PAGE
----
Dr. Maureen McCarthy:  Would you be okay if I took that for the record?

    Senator Patty Murray:  Yes, you may do it for the record.

    Dr. Maureen McCarthy:  Okay.


    The VA keeps saying it's aware of the explosion in the number of women veterans but every time they appear before Congress they're offering statements that say otherwise.

    At the very least, Lynch should be able to say, "We will have a full time OB-GYN at every VA medical facility who have a need for one or we will have a contract with a private practice provider."

    There's a lot of hedging and, honestly, I was bothered that Lynch can't refer to the doctors as OB-GYN and instead goes with GYN.

    It's obstetrics and gynaecology -- if you divide it up, you're dividing up what's being practiced.

    Just the use of GYN only made me wonder what Lynch sees the practice as.



    Murray's long been the leading advocate on women veterans issues as well as on the issue of family planning (highlighting the needs for the VA to cover in vitro fertilization, for example).  Senator Richard Blumenthal is the Ranking Member of the Committee and his addition has allowed one more voice who consistently raises issues that effect women veterans.  Murray is the former Chair of the Committee.  With Republicans in control of the Senate, the Chair is now Johnny Isakson.



    Senator Patty Murray: Dr. Lynch, one provision of the Homeless Veterans Prevention Act would allow the grant per diem program to provide payments for dependents who are accompanying homeless veterans.  This is an important change to consider as the number of veterans with dependents -- especially women -- is rising.  Now VA has stated that they support the intent of this part of the legislation but it raised concerns about the need for additional resources to meet the needs of the veterans that would be served.  If this unmet need is still there, why did the VA ask for cuts in the grant per diem program in the budget request?

    Dr. Thomas Lynch:  Senator, I'd have to get back to you with the specifics on that. I can't answer it.  I know that we certainly do support the Homeless Veterans Prevention Act.  Uh, we do support, uh, the increase in per diem for veterans participating in the grant per diem program and the transition in place.  Uh, I can't comment specifically on the budget issues that you're speaking to right now.

    Senator Patty Murray:  Okay, if you can get an answer back to me?  That's really an important question.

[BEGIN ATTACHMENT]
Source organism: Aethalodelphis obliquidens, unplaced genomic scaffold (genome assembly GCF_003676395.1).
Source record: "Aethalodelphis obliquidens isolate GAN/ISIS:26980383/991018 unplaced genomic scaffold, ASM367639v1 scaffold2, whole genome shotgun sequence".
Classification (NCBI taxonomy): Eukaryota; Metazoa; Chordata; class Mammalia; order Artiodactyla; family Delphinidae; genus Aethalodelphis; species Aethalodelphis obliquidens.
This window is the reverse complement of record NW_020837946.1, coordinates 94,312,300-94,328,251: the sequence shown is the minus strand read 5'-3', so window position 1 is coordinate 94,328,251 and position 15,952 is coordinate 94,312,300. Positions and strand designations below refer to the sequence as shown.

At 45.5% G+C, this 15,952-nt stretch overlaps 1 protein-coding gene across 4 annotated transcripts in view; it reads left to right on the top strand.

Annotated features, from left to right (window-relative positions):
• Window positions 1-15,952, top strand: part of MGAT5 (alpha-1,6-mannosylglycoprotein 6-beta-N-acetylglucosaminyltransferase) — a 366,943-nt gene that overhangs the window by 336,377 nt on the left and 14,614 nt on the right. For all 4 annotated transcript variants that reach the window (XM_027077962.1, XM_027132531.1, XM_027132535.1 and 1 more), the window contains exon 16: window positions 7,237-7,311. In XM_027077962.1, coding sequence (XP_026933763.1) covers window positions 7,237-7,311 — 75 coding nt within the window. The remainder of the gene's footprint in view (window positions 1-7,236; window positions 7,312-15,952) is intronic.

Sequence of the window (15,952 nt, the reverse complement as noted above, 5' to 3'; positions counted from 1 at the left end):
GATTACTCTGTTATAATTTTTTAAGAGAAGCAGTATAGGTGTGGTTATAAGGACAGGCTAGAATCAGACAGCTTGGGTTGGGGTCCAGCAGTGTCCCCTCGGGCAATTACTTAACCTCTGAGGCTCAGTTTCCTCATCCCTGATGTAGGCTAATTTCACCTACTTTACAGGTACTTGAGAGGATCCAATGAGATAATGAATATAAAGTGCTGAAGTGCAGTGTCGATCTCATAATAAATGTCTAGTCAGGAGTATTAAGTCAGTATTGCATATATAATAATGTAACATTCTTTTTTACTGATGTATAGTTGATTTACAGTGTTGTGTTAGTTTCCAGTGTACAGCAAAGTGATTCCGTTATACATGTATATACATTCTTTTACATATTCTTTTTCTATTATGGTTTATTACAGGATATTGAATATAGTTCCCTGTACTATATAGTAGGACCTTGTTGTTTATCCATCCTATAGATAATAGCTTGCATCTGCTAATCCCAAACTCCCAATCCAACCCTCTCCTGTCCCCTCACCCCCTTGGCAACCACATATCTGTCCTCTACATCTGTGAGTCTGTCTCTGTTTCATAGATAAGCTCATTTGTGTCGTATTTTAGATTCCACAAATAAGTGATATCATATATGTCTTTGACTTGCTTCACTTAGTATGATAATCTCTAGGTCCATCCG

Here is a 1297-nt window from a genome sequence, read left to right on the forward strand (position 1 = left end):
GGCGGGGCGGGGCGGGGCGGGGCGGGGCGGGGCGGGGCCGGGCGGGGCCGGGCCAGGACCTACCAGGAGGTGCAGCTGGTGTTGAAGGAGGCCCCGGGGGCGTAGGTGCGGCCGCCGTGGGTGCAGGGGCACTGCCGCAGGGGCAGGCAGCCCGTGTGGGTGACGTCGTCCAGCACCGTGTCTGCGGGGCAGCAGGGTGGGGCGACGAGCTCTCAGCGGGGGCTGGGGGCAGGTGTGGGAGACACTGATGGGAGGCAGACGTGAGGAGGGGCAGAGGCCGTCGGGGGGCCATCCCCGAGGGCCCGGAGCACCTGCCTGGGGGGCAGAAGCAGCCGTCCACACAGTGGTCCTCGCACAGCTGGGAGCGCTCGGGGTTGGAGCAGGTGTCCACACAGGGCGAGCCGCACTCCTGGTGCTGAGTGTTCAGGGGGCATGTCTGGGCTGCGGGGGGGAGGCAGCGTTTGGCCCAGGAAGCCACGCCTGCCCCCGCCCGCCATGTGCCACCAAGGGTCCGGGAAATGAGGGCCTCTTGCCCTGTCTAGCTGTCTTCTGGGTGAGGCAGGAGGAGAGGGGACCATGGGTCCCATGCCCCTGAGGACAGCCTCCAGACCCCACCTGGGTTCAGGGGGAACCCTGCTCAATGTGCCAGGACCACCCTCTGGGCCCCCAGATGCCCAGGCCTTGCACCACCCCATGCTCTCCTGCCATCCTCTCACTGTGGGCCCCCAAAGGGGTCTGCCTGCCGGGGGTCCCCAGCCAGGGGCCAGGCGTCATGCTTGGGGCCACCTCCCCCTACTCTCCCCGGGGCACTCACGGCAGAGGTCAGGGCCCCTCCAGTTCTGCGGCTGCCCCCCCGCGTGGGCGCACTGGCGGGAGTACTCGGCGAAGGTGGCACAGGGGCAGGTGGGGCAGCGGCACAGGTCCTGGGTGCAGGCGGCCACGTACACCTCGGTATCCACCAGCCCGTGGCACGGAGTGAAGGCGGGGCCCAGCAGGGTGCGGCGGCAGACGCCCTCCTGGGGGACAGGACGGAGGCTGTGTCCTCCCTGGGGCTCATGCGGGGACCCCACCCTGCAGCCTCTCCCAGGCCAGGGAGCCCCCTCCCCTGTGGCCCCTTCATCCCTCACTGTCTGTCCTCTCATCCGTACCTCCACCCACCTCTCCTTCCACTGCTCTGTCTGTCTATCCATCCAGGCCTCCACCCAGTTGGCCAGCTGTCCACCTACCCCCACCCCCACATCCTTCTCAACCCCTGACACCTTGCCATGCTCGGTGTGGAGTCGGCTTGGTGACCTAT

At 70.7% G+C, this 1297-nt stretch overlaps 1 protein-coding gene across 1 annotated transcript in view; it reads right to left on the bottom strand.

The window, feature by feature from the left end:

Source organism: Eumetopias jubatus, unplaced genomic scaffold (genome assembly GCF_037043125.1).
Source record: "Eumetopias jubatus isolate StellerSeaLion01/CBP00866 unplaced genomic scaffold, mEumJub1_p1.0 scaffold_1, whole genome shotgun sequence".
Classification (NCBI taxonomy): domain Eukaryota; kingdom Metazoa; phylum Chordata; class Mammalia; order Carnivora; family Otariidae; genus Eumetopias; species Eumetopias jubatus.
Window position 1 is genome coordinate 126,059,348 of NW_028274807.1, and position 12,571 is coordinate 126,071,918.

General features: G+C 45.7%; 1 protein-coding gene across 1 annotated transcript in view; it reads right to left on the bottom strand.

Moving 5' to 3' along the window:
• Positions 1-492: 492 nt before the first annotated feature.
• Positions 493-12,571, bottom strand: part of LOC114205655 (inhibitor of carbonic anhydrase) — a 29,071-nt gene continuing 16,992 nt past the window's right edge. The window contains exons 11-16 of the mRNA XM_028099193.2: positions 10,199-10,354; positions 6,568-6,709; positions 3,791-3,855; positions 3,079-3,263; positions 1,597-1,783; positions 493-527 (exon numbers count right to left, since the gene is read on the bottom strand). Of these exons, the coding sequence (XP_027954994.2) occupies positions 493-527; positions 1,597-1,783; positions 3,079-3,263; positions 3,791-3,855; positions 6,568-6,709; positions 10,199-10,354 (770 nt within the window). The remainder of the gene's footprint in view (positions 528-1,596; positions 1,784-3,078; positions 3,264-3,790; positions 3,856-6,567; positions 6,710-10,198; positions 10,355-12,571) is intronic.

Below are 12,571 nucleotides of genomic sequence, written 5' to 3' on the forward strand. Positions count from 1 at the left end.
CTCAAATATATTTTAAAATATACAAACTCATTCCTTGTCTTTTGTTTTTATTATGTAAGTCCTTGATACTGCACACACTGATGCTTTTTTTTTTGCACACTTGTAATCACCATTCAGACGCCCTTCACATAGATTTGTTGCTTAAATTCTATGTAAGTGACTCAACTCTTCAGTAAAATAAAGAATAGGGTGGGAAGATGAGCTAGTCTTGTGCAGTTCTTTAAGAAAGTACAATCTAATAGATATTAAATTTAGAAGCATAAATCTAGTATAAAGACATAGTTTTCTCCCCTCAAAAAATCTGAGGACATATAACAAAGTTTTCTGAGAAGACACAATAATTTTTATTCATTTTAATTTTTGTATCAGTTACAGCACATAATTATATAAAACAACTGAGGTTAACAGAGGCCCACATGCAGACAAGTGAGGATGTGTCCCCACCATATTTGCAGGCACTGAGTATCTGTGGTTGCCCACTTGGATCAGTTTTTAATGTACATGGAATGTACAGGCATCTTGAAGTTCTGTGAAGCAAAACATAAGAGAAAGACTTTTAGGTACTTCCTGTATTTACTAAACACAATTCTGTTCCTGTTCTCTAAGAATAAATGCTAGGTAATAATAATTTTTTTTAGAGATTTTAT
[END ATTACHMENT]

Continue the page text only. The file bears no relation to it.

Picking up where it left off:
Dr. Thomas Lynch:  We will do that.

    Senator Patty Murray:  And finally, Dr. Lynch, it's really essential that we make sure our veterans have seamless transition from DoD to VA's healthcare systems.  But there are still a lot of barriers out there for our service members and veterans.  And one frequent problem for new veterans is having to switch medications when they leave the military and come into the VA because the departments don't carry the same medications.  What are the differences in how the VA and DoD decide which medications to carry?

    [Lynch and McCarthy off mike speaking to each other]

    Dr. Maureen McCarthy: Senator Murray, the VA formulary is one that is based on published evidence of drug safety and effectiveness.  So there is a process of consideration once a drug is approved by the Food and Drug Administration of whether or not it be included in the pharmacy.  The DoD formulary is one that's statutory -- that anything approved by the FDA is part of the DoD formulary. So the VA formulary is one that has a, uh, a second level review, uhm, for evidence based -- evidence base, efficacy, safety and so forth.  Our formulary process has been reviewed by Inspector General, oh, multiple-multiple Institute of Medicine, multiple people.  And what they say is our-our forumlary is actually a model for the federal government.

    Senator Patty Murray: So how come the DoD hasn't done that?  You're probably the wrong people to ask, but you're here.

    Dr. Maureen McCarthy: You're probably exactly right about that.  We, uh, we-we feel very strongly that we want to work with DoD and we want to ease those transitions very much but I don't know that the answer is to have exactly the same formulary given that theirs is this statutory formulary by regulation -- then it's everything that's approved.  Uh, for us, it, uhm, it makes sense.  I believe Senator Blumenthal proposed legislation talks about, uhm, the, uhm, medications related to pyschiatric conditions as well as pain.  And I think that's an important place to start.  And in particular his legislation talks about systemic drugs not topical meds which have-have caused some problems in the past.  So systemi- oral meds that we prescribe for psychiatric conditions and pain would be uh-uh a very, uh, important place to start for blending. 

    Dr. Thomas Lynch: If I could, Senator, I would just repeat from my opening statement: Right now 90% of mental health medications and 96% of pain medications dispensed by DoD are also on the VA formulary.  And we also mentioned that there was a specific, uh, directive sent to the field, uh, that veterans will be maintained on their discharge medications from the military, uh, when they transfer to the VA if that is clinically approriate.  I would add that qualification.  But we would not take veterans off of medications that they had been receiving from the military if it was felt to be appropriate to continue those medications. 

    Senator Patty Murray:  Okay.

    Dr. Thomas Lynch:  I realize there are still -- as you will probably hear in the second panel -- there are still areas where we have failed.  We can do better and we need to do better to make sure that that transition occurs. 

    Senator Patty Murray:  Okay, we want to make sure there are no barriers but we also want to make sure people are taking the right medications.  I understand the balance.  But we need -- some attention really needs to be focused on this.